There are over 140 coal-fired power plants in operation across Russia, mainly in Siberia and the Far East where about 50% of energy comes from coal. During the last decades, air pollution from coal plants increased from 233,000t to 549,000t. There could have been an even larger growth in emissions from coal if it weren’t for many regional governments that are looking to burn gas instead of coal for local air quality reasons. At a meeting with president Putin in early 2014, Russian coal companies were practically begging him to stimulate demand for coal inside Russia. According to governmental statistics, cumulative losses for Russian coal companies in 2013 amounted to more than $600 million. It may come as a surprise, however, that several big European companies are still involved in the Russian coal industry. For example, the German energy giant E.ON both imports Russian coal to Germany, burns coal and continues to invest in coal in Russia. What’s really needed in this regard is to avoid a situation of E.ON closing down dirty plants in Germany while continuing to build more dirty plants in Russia. Instead, we need international pressure to end coal use globally.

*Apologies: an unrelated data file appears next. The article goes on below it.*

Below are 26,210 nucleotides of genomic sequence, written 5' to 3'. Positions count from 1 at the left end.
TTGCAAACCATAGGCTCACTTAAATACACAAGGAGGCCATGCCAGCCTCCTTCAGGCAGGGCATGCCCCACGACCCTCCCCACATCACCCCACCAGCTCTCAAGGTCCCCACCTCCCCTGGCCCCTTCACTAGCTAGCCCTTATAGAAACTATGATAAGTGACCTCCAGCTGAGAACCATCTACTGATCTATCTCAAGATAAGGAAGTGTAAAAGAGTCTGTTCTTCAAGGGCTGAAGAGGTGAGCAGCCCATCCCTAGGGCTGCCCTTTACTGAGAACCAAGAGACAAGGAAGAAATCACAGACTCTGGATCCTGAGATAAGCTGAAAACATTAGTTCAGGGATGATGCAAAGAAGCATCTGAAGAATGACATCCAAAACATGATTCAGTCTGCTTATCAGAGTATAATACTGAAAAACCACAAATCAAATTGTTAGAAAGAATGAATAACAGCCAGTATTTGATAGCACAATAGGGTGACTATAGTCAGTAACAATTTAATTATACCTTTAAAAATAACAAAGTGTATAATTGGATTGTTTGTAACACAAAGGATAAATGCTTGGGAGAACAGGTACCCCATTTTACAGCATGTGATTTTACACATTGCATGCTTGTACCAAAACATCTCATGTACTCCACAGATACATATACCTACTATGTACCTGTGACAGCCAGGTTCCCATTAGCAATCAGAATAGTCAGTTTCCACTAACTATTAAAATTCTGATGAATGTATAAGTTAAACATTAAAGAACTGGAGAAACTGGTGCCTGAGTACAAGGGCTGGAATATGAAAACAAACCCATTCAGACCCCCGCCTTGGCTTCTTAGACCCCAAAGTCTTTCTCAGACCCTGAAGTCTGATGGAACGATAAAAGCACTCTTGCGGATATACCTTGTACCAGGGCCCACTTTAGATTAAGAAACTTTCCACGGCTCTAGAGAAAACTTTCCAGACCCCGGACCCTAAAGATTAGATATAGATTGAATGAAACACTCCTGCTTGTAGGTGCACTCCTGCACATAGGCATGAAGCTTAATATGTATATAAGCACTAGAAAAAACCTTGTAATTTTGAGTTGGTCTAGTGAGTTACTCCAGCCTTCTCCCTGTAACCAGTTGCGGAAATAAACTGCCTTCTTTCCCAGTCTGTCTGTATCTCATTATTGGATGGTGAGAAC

Obviously, as long as the coal industry in Russia continues to enjoy strong political support, it is hard to expect any considerable influx of renewables anytime soon.

Although companies that mine coal in Russia continue to report historic records, far from all are able to sell it on the domestic or international markets. Industry in general is reporting losses too. Promised governmental support may well be delayed while the country’s economic situation continues to worsen. If domestic demand for Russian coal does not see viable growth in the near future, some of the mining companies may not survive.

If global pressure on the coal industry continues to grow, with more countries reducing their domestic reliance on coal and more bankers and financial institutions announcing that they will divest from coal, it will have huge effects on the Russian coal industry, not least because it is funded by so many international banks. Yet it is hard to expect the Russian government to take any considerable action against coal any time soon, so the most probable solution would be to use international pressure and decisions not to import Russian coal. Together with a slowing Russian economy, this may have a positive impact on Russian emissions overall.

You can find more information on Russian coal industry and its environmental and social impact here.

Vladimir Slivyak is co-chairman of the Russian environmental group “Ecodefense”, he also teaching environmental policy in Higher School of Economics, Russian National Research University.